For those who prefer paper books, yes, a paperback version of this book is available.
According to All Romance Ebooks, this book is 95,237 words long, which came out to 259 pages on my Nook.
Rangers at Roadsend is part of Jane Fletcher's Celaeno series. On her site, Fletcher states that the books in this series are intended to be standalone novels, so I took her at her word and started with the one that looked the most appealing to me.
First, some basic info about the world: All humans and all animals not native to the planet (domesticated animals) are female - hundreds of years ago, when people first colonized this planet, something happened that reduced male fertility to zero and made it impossible for male children to be born. Males are only present in species native to the planet. Domesticated animals are bred via cloning. Human babies are created via a process involving Imprinters, people with special gifts that allow them to combine the genetic material of two women. Instead of a mother and a father, every woman has a birth mother and a gene mother.
Now, on to the story: Sergeant Chip Coppelli is curious and a little concerned about Katryn Nagata, a new Ranger assigned to her squadron. At 25 (I think), Katryn is old for a Private, indicating that she may have committed an offense worthy of demotion. Since Katryn was transferred from another squadron, that offense was probably something that made her unpopular with her comrades. Lacking any further information, all Chip can conclude is that Katryn is potentially trouble.
While working closely with Katryn on an investigation of a robbery of a shipment of jewelry, Chip begins to question her initial assessment of the woman, but she can't be sure that her opinion isn't being affected, even just a little, by her attraction to her. After learning that the offense Katryn committed might have been murder, Chip sits her down and asks for the full story, nothing left out.
Katryn swears she didn't kill anyone. Chip believes her, but she also knows that, without solid proof of her innocence, Katryn will likely live the rest of her life with that murder hanging over her head. With that in mind, Chip tries to find out what really happened.
I have a fairly easy time finding m/f and m/m books that fit my tastes, but f/f has been really hit-or-miss. While browsing All Romance Ebook's Lesbian category, I noticed that quite a few of the titles I marked as being potentially interesting and non-skeevy were published by Bold Strokes Books. The next time ARe had a sale, I decided to give Bold Strokes Books a shot. Rangers at Roadsend was one of my purchases.
This is another one of those times when writing things out in paragraph form seems to be a problem for me, so I'm falling back on bulleted lists.
Aspects of this book that worked for me:
- The world. Fletcher doesn't make it clear right from the start that this is an all-female civilization, so, if I hadn't already known that from reading reviews, my only clue for a while might have been the lack of men and male pronouns. I latched onto terms like “gene mother” and enjoyed finding out what they meant and how this world worked. This book takes place over 500 years after the world was colonized. That really hit home for me when another Ranger was talking to Katryn about snow lions and had to ask her if she understood what was meant by “male” versus “female.” The characters are generations past being able to understand anything other than a single-gender society.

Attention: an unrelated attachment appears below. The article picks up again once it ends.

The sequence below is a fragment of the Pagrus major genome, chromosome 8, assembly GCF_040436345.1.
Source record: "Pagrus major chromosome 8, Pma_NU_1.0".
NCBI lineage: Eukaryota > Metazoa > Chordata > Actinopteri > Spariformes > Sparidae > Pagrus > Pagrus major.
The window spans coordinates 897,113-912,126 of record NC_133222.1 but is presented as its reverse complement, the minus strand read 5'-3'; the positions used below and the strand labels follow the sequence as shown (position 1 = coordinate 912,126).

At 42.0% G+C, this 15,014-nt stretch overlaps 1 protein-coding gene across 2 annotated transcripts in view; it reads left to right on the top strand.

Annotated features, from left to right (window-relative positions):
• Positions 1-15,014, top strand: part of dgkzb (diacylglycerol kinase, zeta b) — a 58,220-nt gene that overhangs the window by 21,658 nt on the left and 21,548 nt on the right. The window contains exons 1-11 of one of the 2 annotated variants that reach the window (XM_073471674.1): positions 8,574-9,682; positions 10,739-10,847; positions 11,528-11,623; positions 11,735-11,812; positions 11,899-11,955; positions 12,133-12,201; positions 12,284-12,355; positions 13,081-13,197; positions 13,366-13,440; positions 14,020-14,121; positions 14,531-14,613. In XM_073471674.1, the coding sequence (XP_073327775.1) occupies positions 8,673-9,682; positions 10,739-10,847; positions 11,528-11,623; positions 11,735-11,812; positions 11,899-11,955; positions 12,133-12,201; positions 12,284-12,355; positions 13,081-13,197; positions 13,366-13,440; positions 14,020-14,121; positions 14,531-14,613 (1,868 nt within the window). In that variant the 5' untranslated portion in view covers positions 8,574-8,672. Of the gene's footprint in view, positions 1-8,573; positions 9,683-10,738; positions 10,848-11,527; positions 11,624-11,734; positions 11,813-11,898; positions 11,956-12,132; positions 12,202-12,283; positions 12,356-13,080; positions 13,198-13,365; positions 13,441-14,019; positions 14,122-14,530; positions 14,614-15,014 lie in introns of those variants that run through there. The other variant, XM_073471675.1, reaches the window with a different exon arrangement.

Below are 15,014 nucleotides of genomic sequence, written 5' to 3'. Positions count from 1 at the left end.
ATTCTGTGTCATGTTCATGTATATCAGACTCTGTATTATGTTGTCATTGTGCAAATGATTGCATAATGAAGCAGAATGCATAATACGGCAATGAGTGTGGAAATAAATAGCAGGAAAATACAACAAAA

- Chip. Chip joined the Rangers to escape her wealthy and influential family, not wanting to be bound by their expectations. The story brings her face-to-face with one or two of her family members, and tensions are still high. Because Chip's family has its fingers in just about every area of society, I also got to find out more about the world through Chip's memories of her life with them.
- Katryn. I initially thought she'd turn out to be a traitor who'd had second thoughts about what she'd done or was thinking of doing. I was intrigued by the mystery surrounding her and really enjoyed it when she began telling her story. She had been through some hard times prior to meeting Chip, and I wanted things to work out for her.
- The murder mystery. I wanted to know who did it. There were tons of suspects – more people who met the victim hated her than liked her.
- Chip and Katryn's relationship. I love books in which the reader knows the characters are interested in each other well before the characters themselves do. Chip was immediately attracted to Katryn but didn't act on that attraction because 1) it's frowned upon for a higher-up to be in a relationship with a subordinate, 2) relationships between Rangers aren't generally encouraged, and 3) Chip didn't think she was attractive enough to catch the attention of someone as beautiful as Katryn. Katryn's attraction to Chip grew more gradually. They had some incredibly cute moments. One of my favorites: Katryn is visiting the place where she was beaten by her comrades for the first time since the incident occurred. Chip, concerned for her, squeezes her shoulder, and Katryn giddily finds herself thinking “Perhaps if I act totally pathetic, she'll give me a hug” (pg. 176 on my Nook). I loved Chip's uncertainty about the depth of Katryn's feelings for her, and I loved the awkward little conversation they had about that.